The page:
Sunday, February 28, 2010

Psychological Illiteracy

True or False:
  1. Some people are right-brained, others are left-brained
  2. When dying, people pass through a universal series of psychological stages.
  3. Individuals commonly repress the memories of traumatic experiences.
  4. Students learn best when teaching styles are matched to their learning styles.
  5. Individuals can learn information, like new languages while asleep.
  6. A positive attitude can stave off cancer.
  7. It’s better to express anger to others than to hold it in.
  8. Most children who were sexually abused in childhood develop severe emotional disturbances in adulthood.
  9. Adult children of alcoholics display a distinct profile of symptoms.
  10. Criminal profiling is helpful in solving crimes.
  11. Abstinence is the only realistic treatment goal for alcoholics.
Everybody is a psychologist. That is, if we define a psychologist as someone who is interested in human behavior, emotions, and thoughts. We, as humans, are continually talking about one another. We are interested in why people act the way they do. We want to know why we do the things that are not good for us and why we don’t do the things that are good for us.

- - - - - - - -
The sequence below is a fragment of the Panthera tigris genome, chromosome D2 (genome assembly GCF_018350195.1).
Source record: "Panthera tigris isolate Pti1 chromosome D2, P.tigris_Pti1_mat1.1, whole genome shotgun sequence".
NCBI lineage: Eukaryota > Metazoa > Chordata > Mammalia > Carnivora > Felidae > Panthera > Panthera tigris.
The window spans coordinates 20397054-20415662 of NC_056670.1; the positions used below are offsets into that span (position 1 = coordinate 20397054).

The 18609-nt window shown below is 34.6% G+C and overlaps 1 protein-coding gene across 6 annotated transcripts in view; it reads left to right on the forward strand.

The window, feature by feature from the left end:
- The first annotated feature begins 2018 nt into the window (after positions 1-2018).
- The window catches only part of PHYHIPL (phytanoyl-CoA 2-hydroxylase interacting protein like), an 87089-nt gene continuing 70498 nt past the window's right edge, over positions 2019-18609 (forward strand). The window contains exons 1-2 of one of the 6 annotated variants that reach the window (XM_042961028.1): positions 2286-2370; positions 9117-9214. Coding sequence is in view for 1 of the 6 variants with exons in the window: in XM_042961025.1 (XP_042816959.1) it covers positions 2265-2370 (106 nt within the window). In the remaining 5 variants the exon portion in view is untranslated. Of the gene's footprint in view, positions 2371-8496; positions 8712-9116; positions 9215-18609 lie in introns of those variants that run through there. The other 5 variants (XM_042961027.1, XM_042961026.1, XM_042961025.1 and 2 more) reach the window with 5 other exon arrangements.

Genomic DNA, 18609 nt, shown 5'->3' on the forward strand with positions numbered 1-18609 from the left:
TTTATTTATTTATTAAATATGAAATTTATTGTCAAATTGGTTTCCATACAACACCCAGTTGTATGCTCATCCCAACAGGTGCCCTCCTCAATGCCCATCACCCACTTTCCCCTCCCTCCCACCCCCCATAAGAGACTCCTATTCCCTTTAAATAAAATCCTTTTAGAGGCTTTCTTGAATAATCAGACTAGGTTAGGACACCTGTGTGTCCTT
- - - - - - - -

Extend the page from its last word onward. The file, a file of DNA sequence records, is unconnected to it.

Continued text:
Psychology is everywhere. It is talked about in all forms of media such as talk shows, movies, newspapers and news magazines. Friends talk about their psychologists, bookstores have entire sections devoted to the topic and it is splashed all over the Internet. A Google search for the word psychology returns more than ninety-four million hits.

Yet, as psychologist Keith Stanovich points out in his book, How to Think Straight About Psychology, the most important aspects of psychology are invisible to the public.

Few people are aware that the majority of the books they see in the "psychology" section of many book stores are written by individuals with absolutely no standing in the psychological community. Few are aware that many of the people to whom television applies the label "psychologist" would not be considered so by the American Psychological Association or the American Psychological Society.
Like a lot of scientific research, new knowledge in psychology can take a lot of time and effort. The public is generally aware of new psychological knowledge only when something exciting is reported by the mass media. Even then, the news may be based on unreplicated research, poor research, or an inaccurate description of the actual research.